Tuesday, 31 August 2010
A recent visitor to the mancave commented on my 'nice olives' - while I admit, the aforementioned steel Malteser dispenser would probably dispense olives equally as well, alas I was not serving olives that evening. Instead my visitor was refering to the painting which takes centre stage in the living area. I thought it was about time I unmasked it.
Called Wall St. Martini, it personifies a handfull of olives running round the trading floor of the NYSE, buying and selling and larking around by the giant martini glass trading post. A bit of fun, but relevant as I picked it up in Miami weeks before embarking on my first job in the City of London. By the American self proclaimed 'rockstar of the art world' Michael Godard, it wasnt the Martini's, but rather the Mojito's I was on when I stumbled in to the Godard gallery in Key West. Bespoke frame by Village Framing.
Picked up this shiny dish in the Buenos Aires Design shopping centre in the Recoleta district of Buenos Aires, Argentina. Firstly, I'd like to comment on the brilliant idea of a shopping centre featuring only design and independent furniture stores; would definitely like to see the format more widely rolled out.
The dish is made from cast steel and doubles up neatly as a Malteser dispenser when friends are visiting (although I haven't tried it for size with Ferrero Rocher's yet - clearly the Argentinian Ambassador hasn't been round). Really like the streamline form which is far superior to the clumsy equivalent from Dwell.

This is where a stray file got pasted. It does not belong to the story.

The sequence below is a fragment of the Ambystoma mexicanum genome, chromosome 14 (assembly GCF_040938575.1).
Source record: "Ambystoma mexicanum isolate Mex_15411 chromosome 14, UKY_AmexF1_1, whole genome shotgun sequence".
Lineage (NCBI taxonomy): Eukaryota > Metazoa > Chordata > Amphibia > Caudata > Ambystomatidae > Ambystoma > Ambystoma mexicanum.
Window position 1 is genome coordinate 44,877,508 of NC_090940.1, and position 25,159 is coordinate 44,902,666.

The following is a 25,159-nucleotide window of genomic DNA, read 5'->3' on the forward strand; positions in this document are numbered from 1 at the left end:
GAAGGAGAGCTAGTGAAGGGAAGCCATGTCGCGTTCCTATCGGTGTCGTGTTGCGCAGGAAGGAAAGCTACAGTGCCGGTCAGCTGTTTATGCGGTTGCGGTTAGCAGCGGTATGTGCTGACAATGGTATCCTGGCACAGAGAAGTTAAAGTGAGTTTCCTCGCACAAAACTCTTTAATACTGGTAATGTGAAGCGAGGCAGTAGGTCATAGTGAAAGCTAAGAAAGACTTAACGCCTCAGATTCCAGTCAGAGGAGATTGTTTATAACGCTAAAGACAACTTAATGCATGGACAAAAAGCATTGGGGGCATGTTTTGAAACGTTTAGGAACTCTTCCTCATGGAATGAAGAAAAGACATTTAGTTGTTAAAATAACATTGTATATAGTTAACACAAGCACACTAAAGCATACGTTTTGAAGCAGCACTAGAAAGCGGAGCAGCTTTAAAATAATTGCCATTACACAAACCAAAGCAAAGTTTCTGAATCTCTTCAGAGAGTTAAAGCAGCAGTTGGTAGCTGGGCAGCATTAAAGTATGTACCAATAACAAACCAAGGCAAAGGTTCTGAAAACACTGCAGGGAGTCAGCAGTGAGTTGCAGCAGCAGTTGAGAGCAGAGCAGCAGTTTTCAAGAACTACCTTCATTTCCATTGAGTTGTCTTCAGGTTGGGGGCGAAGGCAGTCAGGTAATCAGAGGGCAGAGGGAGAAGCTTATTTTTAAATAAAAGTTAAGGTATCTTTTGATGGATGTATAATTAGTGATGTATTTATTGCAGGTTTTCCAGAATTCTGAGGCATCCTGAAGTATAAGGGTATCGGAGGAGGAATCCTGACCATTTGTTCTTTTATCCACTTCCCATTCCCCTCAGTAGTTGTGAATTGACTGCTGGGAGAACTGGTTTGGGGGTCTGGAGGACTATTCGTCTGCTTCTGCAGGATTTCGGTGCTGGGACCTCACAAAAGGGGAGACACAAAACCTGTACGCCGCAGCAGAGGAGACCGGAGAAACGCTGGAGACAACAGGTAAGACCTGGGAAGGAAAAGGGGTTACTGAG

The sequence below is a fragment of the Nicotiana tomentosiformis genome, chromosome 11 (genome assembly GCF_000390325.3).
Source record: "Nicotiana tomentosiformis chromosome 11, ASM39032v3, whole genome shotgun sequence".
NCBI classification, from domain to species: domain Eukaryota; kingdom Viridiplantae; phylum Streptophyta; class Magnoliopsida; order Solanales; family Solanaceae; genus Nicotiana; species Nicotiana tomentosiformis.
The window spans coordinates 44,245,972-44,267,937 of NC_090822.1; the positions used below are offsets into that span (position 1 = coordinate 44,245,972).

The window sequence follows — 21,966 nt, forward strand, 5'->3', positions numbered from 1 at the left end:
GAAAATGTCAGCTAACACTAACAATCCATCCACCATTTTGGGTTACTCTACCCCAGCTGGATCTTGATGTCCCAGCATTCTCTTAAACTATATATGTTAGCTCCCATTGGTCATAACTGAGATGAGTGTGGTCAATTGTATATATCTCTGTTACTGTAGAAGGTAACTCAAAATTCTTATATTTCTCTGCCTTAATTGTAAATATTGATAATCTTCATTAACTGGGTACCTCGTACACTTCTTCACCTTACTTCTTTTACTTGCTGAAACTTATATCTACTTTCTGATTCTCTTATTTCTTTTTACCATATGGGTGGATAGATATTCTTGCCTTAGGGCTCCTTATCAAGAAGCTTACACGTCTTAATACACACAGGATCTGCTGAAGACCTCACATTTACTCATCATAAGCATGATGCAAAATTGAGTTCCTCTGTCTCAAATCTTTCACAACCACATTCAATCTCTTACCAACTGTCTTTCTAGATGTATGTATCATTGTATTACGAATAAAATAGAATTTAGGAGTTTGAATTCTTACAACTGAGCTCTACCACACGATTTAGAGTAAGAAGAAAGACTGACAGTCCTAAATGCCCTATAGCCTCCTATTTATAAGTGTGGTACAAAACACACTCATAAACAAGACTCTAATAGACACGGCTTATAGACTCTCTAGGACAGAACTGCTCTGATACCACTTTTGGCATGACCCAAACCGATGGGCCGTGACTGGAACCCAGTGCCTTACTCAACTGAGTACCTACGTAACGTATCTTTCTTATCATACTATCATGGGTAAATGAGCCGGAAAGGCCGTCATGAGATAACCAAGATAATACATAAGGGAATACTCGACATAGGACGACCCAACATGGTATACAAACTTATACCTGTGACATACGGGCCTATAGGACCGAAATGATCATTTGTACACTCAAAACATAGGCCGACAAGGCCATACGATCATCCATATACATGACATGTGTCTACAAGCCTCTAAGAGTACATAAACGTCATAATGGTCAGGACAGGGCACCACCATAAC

Asides from lashings of shiny chrome hardware, black stitched leather and elegant wooden tripod, there is a very good reason why this Harbour Master Telescope found it's way into the apartment. And there's no mancave link to keeping an eye on your pet T-Rex as it wreaks havoc in the neighbouring village.
The reason is twofold. The first being that I saw one in the private library of the $20,000 a night Ty Warner Penthouse at the Four Seasons New York (that's another story). The second is suggestive, and touches on my previous post of furniture as metaphor. A telescope implies there is something to look at outside; which implies the apartment is a) penthouse-high, b) perched on a cliff-face, c) is actually a yacht... or d) is a rather less auspicious sounding 'yacht-perched-on-top-of-a-really-tall-cliff-face'.
Monday, 9 August 2010
You may want to sit down for this one, the concept is a little abstract I admit. This sideboard, isn't actually a sideboard. It's a grand piano. No, it doesn't fold out in a spectacular origami display like the Boxetti Television either. I wanted a grand piano, but that didn't fit. Neither did a normal upright piano. So I chose a piece of furniture in a similar shape to an upright piano, finished in a piano-black lacquer and with similar chrome hardware.
It's not a bookshelf; it's contents are hidden just like a piano and when placed in an environment where a piano wouldn't look out of place, metaphorically speaking, I think it creates a similar visual effect. That, and how many pianos do you know that can house a fully stocked bar?
They say you don't realise what you've got until it's gone. I think it also works the other way around - Sometimes you don't know what you're missing until you have it. Despite my earlier comments about modern man in the kitchen, I've been looking for a decent set of kitchen knives for about a year now.
We all want to chop our carrots like a Samurai but with top Japanese knife sets pushing £1,500 I'd rather buy a fleet of Wagyu livestock and set about making tatare with a plastic airline utensil. Luckily however I stumbled across these achingly smart blades in Habitat (not literally you understand). I've never seen such a magnificent combination of angles, shiny metal and earthly stone - perfectly summed up by the name of the series from which they're from - Flint.